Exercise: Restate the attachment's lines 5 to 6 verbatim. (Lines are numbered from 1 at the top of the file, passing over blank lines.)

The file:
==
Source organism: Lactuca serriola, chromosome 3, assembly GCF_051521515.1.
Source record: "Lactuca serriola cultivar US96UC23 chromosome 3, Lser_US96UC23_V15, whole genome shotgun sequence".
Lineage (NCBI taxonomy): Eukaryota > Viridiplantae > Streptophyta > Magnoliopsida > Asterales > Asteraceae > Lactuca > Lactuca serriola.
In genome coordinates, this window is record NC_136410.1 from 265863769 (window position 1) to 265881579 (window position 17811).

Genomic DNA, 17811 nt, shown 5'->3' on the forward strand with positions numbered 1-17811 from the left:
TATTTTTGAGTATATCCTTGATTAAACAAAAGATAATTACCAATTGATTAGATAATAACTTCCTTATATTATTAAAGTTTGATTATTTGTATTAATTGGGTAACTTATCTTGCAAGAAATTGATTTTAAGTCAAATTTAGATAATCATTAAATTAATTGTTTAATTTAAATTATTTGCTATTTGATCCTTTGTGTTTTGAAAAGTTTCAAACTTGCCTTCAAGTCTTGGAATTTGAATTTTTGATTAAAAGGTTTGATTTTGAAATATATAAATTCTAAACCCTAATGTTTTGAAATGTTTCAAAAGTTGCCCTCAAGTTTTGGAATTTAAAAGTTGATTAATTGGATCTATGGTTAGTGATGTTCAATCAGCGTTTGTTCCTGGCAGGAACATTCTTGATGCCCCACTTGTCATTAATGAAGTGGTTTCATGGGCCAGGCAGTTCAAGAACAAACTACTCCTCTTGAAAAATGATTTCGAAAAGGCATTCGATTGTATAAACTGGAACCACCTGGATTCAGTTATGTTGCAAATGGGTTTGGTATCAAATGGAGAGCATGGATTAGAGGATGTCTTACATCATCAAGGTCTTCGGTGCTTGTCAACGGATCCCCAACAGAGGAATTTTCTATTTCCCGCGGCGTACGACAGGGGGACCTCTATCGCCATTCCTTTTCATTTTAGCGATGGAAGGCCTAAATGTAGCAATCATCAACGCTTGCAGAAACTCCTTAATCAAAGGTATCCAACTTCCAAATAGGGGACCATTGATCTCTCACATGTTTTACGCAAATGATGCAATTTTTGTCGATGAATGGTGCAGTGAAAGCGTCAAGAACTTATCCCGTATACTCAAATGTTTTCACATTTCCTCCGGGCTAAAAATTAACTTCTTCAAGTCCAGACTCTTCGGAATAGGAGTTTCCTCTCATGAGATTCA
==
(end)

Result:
Genomic DNA, 17811 nt, shown 5'->3' on the forward strand with positions numbered 1-17811 from the left:
TATTTTTGAGTATATCCTTGATTAAACAAAAGATAATTACCAATTGATTAGATAATAACTTCCTTATATTATTAAAGTTTGATTATTTGTATTAATTGGGTAACTTATCTTGCAAGAAATTGATTTTAAGTCAAATTTAGATAATCATTAAATTAATTGTTTAATTTAAATTATTTGCTATTTGATCCTTTGTGTTTTGAAAAGTTTCAAACTTGCCTTCAAGTCTTGGAATTTGAATTTTTGATTAAAAGGTTTGATTTTGAAATATATAAATTCTAAACCCTAATGTTTTGAAATGTTTCAAAAGTTGCCCTCAAGTTTTGGAATTTAAAAGTTGATTAATTGGATCTATGGTTAGTGATGTTCAATCAGCGTTTGTTCCTGGCAGGAACATTCTTGATGCCCCACTTGTCATTAATGAAGTGGTTTCATGGGCCAGGCAGTTCAAGAACAAACTACTCCTCTTGAAAAATGATTTCGAAAAGGCATTCGATTGTATAAACTGGAACCACCTGGATTCAGTTATGTTGCAAATGGGTTTGGTATCAAATGGAGAGCATGGATTAGAGGATGTCTTACATCATCAAGGTCTTCGGTGCTTGTCAACGGATCCCCAACAGAGGAATTTTCTATTTCCCGCGGCGTACGACAGGGGGACCTCTATCGCCATTCCTTTTCATTTTAGCGATGGAAGGCCTAAATGTAGCAATCATCAACGCTTGCAGAAACTCCTTAATCAAAGGTATCCAACTTCCAAATAGGGGACCATTGATCTCTCACATGTTTTACGCAAATGATGCAATTTTTGTCGATGAATGGTGCAGTGAAAGCGTCAAGAACTTATCCCGTATACTCAAATGTTTTCACATTTCCTCCGGGCTAAAAATTAACTTCTTCAAGTCCAGACTCTTCGGAATAGGAGTTTCCTCTCATGAGATTCA